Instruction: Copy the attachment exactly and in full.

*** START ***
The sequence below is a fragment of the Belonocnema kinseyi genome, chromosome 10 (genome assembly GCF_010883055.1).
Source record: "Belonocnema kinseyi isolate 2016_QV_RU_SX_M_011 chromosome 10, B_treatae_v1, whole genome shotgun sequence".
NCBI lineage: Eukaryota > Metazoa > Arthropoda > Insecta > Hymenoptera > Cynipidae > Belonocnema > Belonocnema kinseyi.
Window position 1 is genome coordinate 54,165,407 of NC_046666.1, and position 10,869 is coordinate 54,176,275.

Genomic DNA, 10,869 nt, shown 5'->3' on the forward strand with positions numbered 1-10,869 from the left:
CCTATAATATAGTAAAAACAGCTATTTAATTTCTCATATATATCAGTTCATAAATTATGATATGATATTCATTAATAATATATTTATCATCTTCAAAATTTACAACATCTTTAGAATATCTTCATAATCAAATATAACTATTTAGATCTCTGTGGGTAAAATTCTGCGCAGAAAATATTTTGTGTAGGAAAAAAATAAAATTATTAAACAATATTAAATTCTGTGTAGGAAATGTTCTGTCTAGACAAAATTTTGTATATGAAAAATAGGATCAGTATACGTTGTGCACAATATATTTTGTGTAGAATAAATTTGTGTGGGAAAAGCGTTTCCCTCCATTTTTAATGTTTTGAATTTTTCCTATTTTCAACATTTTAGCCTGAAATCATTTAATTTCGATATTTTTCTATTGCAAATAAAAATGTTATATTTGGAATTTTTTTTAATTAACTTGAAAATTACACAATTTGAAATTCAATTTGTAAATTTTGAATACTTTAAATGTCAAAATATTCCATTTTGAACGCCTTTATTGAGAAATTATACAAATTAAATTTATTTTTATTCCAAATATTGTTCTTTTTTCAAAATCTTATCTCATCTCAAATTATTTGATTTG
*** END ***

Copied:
The sequence below is a fragment of the Belonocnema kinseyi genome, chromosome 10 (genome assembly GCF_010883055.1).
Source record: "Belonocnema kinseyi isolate 2016_QV_RU_SX_M_011 chromosome 10, B_treatae_v1, whole genome shotgun sequence".
NCBI lineage: Eukaryota > Metazoa > Arthropoda > Insecta > Hymenoptera > Cynipidae > Belonocnema > Belonocnema kinseyi.
Window position 1 is genome coordinate 54,165,407 of NC_046666.1, and position 10,869 is coordinate 54,176,275.

Genomic DNA, 10,869 nt, shown 5'->3' on the forward strand with positions numbered 1-10,869 from the left:
CCTATAATATAGTAAAAACAGCTATTTAATTTCTCATATATATCAGTTCATAAATTATGATATGATATTCATTAATAATATATTTATCATCTTCAAAATTTACAACATCTTTAGAATATCTTCATAATCAAATATAACTATTTAGATCTCTGTGGGTAAAATTCTGCGCAGAAAATATTTTGTGTAGGAAAAAAATAAAATTATTAAACAATATTAAATTCTGTGTAGGAAATGTTCTGTCTAGACAAAATTTTGTATATGAAAAATAGGATCAGTATACGTTGTGCACAATATATTTTGTGTAGAATAAATTTGTGTGGGAAAAGCGTTTCCCTCCATTTTTAATGTTTTGAATTTTTCCTATTTTCAACATTTTAGCCTGAAATCATTTAATTTCGATATTTTTCTATTGCAAATAAAAATGTTATATTTGGAATTTTTTTTAATTAACTTGAAAATTACACAATTTGAAATTCAATTTGTAAATTTTGAATACTTTAAATGTCAAAATATTCCATTTTGAACGCCTTTATTGAGAAATTATACAAATTAAATTTATTTTTATTCCAAATATTGTTCTTTTTTCAAAATCTTATCTCATCTCAAATTATTTGATTTG